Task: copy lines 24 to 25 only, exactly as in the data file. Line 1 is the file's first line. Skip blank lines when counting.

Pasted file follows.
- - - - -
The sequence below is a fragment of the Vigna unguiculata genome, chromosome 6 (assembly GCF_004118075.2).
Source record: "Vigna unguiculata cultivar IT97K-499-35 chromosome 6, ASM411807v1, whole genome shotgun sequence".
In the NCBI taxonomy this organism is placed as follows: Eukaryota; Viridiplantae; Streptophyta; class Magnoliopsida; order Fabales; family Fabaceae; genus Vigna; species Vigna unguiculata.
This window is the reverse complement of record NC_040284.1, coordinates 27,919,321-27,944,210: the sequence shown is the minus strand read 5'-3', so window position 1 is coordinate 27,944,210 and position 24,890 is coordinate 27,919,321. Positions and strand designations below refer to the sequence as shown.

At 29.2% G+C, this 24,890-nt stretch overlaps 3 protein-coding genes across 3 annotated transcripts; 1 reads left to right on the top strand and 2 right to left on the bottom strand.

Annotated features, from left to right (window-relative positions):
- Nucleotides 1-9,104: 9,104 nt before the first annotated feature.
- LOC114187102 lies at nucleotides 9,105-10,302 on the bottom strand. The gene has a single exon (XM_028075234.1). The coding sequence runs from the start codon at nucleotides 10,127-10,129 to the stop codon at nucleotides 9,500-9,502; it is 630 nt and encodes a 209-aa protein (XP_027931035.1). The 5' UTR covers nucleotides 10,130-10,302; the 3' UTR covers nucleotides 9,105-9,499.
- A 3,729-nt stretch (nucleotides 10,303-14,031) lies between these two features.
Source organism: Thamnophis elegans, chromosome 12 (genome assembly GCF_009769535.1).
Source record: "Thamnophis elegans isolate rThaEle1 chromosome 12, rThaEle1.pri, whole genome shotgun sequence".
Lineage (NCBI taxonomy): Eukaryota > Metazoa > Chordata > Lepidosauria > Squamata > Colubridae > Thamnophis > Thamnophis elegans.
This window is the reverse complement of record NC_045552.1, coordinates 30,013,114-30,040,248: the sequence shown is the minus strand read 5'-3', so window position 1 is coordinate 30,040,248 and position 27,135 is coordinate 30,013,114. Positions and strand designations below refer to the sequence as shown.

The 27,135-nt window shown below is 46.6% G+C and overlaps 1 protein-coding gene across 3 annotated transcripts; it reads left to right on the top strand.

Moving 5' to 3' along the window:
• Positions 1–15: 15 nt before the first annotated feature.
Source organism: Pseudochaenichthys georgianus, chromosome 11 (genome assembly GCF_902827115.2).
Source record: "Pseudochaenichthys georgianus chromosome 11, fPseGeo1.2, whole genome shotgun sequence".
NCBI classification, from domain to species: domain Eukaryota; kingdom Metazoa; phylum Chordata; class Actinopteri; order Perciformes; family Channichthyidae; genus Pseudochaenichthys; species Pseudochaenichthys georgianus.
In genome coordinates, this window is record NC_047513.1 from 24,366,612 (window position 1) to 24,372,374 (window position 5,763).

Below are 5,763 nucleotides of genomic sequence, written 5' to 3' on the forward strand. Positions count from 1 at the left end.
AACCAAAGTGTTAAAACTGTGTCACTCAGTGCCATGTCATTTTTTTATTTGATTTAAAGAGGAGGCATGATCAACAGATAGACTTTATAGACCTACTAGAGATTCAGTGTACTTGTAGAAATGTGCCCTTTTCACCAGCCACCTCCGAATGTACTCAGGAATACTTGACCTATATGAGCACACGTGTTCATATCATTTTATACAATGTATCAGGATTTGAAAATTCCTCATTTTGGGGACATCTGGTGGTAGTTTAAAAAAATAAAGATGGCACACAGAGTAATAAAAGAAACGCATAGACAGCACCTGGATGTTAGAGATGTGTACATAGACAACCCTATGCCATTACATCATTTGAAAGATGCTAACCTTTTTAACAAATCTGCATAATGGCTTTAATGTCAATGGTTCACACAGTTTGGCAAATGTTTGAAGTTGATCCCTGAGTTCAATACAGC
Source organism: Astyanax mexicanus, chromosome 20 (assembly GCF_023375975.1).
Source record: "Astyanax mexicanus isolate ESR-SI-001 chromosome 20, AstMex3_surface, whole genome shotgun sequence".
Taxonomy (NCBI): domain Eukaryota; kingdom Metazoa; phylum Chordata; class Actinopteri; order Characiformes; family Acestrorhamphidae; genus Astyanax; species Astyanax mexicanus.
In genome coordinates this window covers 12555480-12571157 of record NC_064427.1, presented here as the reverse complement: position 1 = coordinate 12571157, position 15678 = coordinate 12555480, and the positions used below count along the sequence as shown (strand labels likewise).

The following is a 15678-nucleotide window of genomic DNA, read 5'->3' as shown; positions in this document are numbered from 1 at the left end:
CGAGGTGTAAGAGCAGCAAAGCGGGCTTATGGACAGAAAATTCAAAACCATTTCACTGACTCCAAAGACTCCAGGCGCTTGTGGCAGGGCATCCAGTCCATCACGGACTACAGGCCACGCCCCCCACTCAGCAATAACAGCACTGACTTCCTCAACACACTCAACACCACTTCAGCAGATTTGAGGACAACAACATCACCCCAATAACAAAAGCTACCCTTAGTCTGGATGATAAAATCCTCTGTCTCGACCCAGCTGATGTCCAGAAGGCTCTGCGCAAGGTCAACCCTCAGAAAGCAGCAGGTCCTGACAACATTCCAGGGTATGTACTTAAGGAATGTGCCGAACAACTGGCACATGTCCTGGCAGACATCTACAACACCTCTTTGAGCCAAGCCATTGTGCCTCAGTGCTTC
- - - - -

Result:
Source record: "Astyanax mexicanus isolate ESR-SI-001 chromosome 20, AstMex3_surface, whole genome shotgun sequence".
Taxonomy (NCBI): domain Eukaryota; kingdom Metazoa; phylum Chordata; class Actinopteri; order Characiformes; family Acestrorhamphidae; genus Astyanax; species Astyanax mexicanus.